Ohlson added that this model “has been shown to have little impact on license purchases…  A license purchase is not cost justifiable for infrequent users, hence the world’s high level of software piracy in the public sector. In fact it is now quicker, simpler and easier to rent the latest and current versions of software legally on demand than go to the trouble of locating software that can be copied.”

He credited the adoption of broadband worldwide and specifically in Australia recently for being “the big driver behind this change in consumer patterns.”

The system is built on version two of Microsoft’s .Net platform, Ohlson told Connolly. “It works similar to the way that Citrix works, like a thin-client. Everything runs on a host machine.” It’s so cheap to run, Ohlson says, his company only needs 20 customers to cover their expenses.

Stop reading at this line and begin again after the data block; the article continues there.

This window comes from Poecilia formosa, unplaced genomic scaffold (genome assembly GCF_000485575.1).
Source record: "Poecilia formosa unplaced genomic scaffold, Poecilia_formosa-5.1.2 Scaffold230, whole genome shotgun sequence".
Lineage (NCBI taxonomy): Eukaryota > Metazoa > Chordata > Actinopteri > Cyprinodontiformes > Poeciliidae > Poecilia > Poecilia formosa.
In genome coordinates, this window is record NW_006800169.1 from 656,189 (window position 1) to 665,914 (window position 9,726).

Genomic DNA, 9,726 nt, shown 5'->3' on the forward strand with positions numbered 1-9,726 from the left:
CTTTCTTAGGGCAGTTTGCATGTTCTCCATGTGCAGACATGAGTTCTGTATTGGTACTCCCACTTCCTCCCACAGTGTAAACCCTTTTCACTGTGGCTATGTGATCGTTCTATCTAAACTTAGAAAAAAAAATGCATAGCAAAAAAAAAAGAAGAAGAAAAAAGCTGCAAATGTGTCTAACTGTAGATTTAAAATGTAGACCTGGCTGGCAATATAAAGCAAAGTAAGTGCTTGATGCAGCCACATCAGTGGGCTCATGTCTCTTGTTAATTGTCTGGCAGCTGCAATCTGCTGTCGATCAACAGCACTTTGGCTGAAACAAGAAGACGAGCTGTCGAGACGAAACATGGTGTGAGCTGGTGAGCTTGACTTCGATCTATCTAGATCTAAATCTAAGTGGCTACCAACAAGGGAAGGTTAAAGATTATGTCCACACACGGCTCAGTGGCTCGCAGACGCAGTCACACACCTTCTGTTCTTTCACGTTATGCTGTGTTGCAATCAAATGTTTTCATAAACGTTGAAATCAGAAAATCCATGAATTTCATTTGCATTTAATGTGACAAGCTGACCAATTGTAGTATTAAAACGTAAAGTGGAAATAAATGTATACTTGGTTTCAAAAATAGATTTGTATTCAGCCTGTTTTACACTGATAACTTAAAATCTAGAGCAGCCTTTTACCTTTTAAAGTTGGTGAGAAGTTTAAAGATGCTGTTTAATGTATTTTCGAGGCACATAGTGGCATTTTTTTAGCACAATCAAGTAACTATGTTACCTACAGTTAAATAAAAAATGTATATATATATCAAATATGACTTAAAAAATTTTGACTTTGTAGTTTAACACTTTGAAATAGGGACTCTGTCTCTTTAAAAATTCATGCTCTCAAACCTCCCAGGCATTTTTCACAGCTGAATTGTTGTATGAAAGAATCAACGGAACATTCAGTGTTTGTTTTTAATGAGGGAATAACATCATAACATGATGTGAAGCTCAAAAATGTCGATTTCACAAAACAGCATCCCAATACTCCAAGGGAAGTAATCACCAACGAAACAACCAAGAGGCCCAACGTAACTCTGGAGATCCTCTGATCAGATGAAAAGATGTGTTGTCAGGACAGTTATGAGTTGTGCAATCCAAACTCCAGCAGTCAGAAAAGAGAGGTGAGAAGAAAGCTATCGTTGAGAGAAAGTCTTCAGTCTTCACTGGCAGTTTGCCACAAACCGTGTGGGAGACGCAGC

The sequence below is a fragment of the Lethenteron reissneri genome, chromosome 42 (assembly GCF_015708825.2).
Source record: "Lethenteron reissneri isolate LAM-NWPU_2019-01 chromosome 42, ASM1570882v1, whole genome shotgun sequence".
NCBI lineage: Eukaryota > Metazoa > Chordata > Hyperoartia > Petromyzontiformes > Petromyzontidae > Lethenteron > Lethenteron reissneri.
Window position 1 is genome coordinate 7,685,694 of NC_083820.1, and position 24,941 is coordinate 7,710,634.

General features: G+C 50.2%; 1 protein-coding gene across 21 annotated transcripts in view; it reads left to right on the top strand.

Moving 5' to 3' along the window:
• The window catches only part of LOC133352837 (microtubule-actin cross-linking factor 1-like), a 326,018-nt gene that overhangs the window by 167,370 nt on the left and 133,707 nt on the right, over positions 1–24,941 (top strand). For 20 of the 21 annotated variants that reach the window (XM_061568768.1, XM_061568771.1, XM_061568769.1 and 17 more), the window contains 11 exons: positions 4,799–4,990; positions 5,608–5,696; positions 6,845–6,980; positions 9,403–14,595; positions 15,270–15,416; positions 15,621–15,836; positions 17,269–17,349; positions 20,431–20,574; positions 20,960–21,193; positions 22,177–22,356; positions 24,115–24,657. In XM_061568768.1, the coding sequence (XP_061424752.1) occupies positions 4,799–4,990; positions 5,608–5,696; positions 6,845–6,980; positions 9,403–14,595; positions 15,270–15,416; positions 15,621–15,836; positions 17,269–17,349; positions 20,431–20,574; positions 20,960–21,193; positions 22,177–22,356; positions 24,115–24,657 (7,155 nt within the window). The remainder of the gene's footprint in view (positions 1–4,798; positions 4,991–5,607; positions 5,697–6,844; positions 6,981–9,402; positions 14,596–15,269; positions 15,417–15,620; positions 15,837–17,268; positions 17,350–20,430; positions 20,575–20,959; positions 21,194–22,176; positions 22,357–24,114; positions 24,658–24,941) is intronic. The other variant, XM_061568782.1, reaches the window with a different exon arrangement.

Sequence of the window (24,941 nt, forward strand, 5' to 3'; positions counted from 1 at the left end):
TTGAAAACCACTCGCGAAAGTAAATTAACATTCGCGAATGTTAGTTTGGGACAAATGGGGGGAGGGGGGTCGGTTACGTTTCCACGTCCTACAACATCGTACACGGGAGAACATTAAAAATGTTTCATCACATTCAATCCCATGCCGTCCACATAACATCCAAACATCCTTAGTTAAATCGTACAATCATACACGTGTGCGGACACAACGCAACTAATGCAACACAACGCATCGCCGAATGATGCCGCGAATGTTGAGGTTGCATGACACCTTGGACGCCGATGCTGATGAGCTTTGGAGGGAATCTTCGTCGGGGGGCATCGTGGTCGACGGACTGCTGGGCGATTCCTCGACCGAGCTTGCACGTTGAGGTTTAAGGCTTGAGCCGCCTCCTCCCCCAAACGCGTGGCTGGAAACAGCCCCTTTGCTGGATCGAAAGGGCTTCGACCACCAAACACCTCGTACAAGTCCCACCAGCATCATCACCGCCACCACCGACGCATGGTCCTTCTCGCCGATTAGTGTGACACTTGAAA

In the past couple days First CoffeeSM has received more sad tales of woe from those who’ve ordered CDs or DVDs from Caiman.com, which has been used here on First CoffeeSM as a textbook example of how not to treat customers.

Here’s the CRM lesson for today: Read these e-mails (toned down for family viewing) and decide what your company can do to avoid receiving them and losing customers such as Joel and Steve:

From Joel:

Another nightmare story to add to the list. I ordered a DVD from Caiman got a DVD fairly quickly from them. Problem is, it was the WRONG DVD!! I went to their site and printed out their return label and sent it back. After numerous e-mails to them, I’m yet to either receive the DVD I ordered or a refund.

And from Steve: